During his Tuesday press conference, Pittsburgh Steelers head coach Mike Tomlin said he was going to look for clarification from the league as to what wide receiver Antonio Brown can and cannot do as it relates to his post touchdown scoring celebrations so that he doesn’t receive any more unsportsmanlike conduct penalties moving forward. Tomlin no longer has to wait for clarification as Dean Blandino, the NFL’s Senior Vice President of Officiating, addressed the topic Tuesday evening on NFL Total Access as part of his weekly Official Review segment.
“Well, we certainly want the teams to have clarification and this isn’t a new issue. We’ve been dealing with this in the past and so we’re going to send a tape out in the next week or so and clarify some of these things,” Blandino said. “But the key is, if it’s a gesture that either mimics a violent act, whether that’s something with a firearm or a bow and arrow, or a sexually suggestive act, those are unsportsmanlike conduct, that’s unsportsmanlike conduct and something officials will flag.
“That’s a direct from the competition committee and something that we’re going to continue to try to be as consistent as possible. We certainly don’t want our officials getting too specific with the announcement, we can have a little fun with that, but it’s unsportsmanlike conduct, it’s an unsportsmanlike gesture and that’s something we’ll continue to emphasis throughout the season.”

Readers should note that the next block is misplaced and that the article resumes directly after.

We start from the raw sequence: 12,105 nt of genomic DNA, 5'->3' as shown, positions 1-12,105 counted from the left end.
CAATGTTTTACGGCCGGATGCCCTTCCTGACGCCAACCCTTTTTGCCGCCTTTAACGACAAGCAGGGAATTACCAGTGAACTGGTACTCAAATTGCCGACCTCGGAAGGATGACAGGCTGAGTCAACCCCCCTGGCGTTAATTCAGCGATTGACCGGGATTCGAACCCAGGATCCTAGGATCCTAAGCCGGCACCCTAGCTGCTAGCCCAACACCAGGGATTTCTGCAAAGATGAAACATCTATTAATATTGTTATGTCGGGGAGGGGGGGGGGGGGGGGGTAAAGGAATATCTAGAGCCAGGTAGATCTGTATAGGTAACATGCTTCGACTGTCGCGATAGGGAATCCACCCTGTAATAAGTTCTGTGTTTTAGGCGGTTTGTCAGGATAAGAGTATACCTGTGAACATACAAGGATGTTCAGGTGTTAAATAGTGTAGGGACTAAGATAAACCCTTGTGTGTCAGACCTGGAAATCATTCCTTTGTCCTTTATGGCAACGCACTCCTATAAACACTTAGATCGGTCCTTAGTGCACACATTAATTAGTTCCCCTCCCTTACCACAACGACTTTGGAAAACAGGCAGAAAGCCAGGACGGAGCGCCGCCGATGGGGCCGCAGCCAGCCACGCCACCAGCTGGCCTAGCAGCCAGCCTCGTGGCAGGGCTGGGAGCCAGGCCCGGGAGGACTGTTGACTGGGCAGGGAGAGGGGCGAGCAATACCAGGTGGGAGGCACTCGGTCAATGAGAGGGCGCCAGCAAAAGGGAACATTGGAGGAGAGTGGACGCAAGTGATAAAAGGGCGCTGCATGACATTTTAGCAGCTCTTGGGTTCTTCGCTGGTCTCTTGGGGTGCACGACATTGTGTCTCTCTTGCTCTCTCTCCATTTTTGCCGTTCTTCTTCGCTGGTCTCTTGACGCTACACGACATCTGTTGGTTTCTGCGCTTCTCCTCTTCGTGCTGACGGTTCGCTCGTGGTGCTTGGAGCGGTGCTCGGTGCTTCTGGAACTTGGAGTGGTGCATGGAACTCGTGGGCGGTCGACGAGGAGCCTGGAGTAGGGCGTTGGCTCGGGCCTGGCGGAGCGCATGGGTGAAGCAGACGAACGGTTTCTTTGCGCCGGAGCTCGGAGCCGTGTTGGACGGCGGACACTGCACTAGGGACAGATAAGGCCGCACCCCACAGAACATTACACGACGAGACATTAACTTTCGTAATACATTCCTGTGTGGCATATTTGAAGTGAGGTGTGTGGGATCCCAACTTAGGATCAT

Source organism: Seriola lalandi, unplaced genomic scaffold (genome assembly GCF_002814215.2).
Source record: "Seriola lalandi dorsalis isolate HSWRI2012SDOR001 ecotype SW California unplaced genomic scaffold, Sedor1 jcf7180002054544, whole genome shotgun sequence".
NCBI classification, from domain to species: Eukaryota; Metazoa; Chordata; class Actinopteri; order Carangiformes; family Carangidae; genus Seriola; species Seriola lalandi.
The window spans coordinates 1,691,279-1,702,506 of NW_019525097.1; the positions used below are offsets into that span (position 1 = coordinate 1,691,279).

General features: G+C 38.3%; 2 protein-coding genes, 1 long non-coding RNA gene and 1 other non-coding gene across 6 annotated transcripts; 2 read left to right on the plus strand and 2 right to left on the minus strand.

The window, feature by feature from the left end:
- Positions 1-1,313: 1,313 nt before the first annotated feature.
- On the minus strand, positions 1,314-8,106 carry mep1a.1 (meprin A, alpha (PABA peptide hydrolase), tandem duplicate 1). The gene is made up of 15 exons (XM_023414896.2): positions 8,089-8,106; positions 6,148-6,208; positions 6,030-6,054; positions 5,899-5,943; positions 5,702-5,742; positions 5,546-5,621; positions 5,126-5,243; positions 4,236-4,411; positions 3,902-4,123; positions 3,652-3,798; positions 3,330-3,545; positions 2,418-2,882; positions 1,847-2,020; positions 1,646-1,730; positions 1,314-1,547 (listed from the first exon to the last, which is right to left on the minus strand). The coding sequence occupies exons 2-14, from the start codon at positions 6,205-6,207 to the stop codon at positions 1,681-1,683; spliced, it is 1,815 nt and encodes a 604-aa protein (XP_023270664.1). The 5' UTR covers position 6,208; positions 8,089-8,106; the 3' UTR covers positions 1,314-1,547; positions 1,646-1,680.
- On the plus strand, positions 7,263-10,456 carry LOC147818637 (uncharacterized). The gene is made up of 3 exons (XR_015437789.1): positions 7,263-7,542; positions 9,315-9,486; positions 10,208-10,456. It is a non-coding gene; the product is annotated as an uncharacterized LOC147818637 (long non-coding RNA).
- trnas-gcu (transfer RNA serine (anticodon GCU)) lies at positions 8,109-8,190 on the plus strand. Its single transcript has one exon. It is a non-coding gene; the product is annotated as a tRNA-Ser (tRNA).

While Blandino’s response is welcomed and timely, it’s clear that officials around the league aren’t consistent when it comes to them deciding what is and isn’t sexual suggestive. While Brown has now been flagged twice so far this season for his hip thrusting and twerk-like celebrations, Denver Broncos wide receiver Emmanuel Sanders wasn’t flagged at all for doing something very similar following one of his scores a few weeks ago in the game against the Cincinnati Bengals.
It’s interesting that Blandino mentioned the NFL competition committee in his response as Tomlin has been a member of that for several years now. In other words, Tomlin should have already known that sexually suggestive celebrations by players could potentially be flagged. In defense of Tomlin, however, is the fact that he might not view what Brown is doing after he scores as sexually suggestive. That’s in the eye of the beholder, right?
It appears as though what is or isn’t deemed a sexually suggestive celebration depends on which official observes the act as there certainly hasn’t been any uniformity so far this season. In the case of Brown, it appears as though he’s had a few uptight officials flag him for his celebrations. Maybe he just dances really bad. Don’t we already know that to be true thanks to him being on Dancing with the Stars this past offseason?
The league certainly has no issues with team’s cheerleaders running around half-dressed on the sidelines during games, however, and they will gladly allow television networks who pay them a ton of money to broadcast their games to show sexually suggestive commercials. Sounds sort of hypocritical to me.
This has really gotten comical now and I wonder what Billy “White Shoes” Johnson thinks about all of this. In my opinion, as long as players aren’t taunting another player with their celebration and not using any props, they should all be able to dance as they see fit after they score.